Kirsten Kernaghan, Advanced Nurse Practitioner, Receives Prestigious Queen’s Nurse Award
A community nurse working in the area of sexual health with a focus on young people has been awarded the prestigious title of Queen’s Nurse.
Kirsten Kernaghan, an Advanced Nurse Practitioner based at NHS Lothian’s Chalmers Sexual Health Service, was selected earlier this year to take part in a nine-month development programme run by the Queen’s Nursing Institute Scotland (QNIS).
She was nominated by her employers for showing high quality, compassionate nursing care in shaping the young people’s sexual health service.
After completing the nine-month programme successfully, Kirsten was awarded the historic Queen’s Nurse title along with 19 other community nurses at a ceremony in Edinburgh on Thursday 28th November.
The programme consists of a week-long residential workshop followed by two further workshops and coaching sessions in between. Each nurse selects an issue for development which will have a significant impact on those they care for, so that the learning during the nine months is applied in practice
Kirsten has been in her current role since 2015 but has worked in the area of sexual health for 16 years.
Her place on the Queen’s Nurse programme was funded by NHS Lothian Charity, which aims to improve the physical and mental health of the people of Scotland.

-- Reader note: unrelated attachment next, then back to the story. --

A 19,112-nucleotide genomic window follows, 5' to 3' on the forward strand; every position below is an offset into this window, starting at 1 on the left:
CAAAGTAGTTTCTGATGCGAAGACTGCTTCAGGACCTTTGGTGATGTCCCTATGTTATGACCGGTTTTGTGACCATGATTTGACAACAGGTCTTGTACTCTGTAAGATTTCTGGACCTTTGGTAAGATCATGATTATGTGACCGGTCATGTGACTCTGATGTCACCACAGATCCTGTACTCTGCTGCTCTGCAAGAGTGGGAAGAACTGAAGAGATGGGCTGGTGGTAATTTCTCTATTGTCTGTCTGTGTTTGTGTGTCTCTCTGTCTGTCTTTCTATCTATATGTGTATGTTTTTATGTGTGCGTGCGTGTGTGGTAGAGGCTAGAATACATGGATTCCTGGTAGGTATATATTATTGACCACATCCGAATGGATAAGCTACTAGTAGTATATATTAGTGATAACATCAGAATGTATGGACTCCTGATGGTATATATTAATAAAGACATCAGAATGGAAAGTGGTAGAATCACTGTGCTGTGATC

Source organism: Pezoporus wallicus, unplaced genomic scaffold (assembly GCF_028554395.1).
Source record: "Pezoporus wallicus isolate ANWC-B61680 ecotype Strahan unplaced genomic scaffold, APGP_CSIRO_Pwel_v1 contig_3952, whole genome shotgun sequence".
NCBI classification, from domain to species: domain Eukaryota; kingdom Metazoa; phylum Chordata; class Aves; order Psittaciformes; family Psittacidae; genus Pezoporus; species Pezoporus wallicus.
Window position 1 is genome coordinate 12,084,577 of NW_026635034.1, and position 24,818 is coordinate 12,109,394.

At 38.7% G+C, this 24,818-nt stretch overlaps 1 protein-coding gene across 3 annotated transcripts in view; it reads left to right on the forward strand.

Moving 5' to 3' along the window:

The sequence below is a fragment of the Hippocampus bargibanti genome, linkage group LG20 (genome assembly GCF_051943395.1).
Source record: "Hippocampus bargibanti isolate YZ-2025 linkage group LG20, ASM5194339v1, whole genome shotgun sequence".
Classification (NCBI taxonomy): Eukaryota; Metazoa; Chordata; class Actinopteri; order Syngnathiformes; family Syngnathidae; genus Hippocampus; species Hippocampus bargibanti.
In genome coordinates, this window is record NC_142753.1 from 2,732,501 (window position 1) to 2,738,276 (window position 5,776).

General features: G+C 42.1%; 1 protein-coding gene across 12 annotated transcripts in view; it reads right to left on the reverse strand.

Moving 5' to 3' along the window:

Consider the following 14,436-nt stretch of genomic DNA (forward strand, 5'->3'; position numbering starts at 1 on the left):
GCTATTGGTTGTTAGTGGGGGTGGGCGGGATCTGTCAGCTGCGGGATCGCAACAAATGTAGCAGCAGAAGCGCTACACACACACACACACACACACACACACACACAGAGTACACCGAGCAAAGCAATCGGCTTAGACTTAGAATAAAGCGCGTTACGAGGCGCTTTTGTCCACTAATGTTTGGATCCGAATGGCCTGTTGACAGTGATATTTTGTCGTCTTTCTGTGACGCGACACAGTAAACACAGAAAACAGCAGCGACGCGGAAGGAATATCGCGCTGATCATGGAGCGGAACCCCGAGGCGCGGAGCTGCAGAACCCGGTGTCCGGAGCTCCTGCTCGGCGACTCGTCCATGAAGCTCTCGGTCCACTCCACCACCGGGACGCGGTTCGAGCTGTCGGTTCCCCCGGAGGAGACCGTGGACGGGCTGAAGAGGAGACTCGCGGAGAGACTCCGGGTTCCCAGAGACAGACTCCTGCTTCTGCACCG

“We work hard to ensure we provide services in places and at times where young people (aged 13-18) can attend, so we work around school hours and in a range of areas across the Lothians.
“We offer a non-judgemental, confidential service to all young people who need it, providing a full range of contraception, pregnancy testing, sexual health screening and treatment as well as information and advice.
“I hope the impact of the work I’ve been involved with so far is that all young people know where there is a sexual health service with people they can trust.
I’m honoured to be awarded the Queen’s Nurse title and I really hope to be able to inspire other nurses to explore a career within sexual health.”
Other community nurses in the group include a Macmillan nurse, a nurse working in homeless services and care home nurses as well as district nurses, health visitors, school nurses and practice nurses.
They were all presented with their title by author Christie Watson at the ceremony at Edinburgh’s Waldorf Astoria hotel.
Clare Cable, QNIS Chief Executive and Nurse Director, said:
“Three years on from reintroducing the Queen’s Nurse title to Scotland, we now have 61 Queen’s Nurses working in communities across the country.
“They are extraordinary role models for nursing in the community and show the enormous contribution which nurses make to the health of Scotland’s people.
“This year’s Queen’s Nurses demonstrate the diversity of community nursing roles, with the welcome addition of Queen’s Nurses working in learning disabilities, and sexual health for the first time.
“They are all expert community nurses – change makers across the country.”
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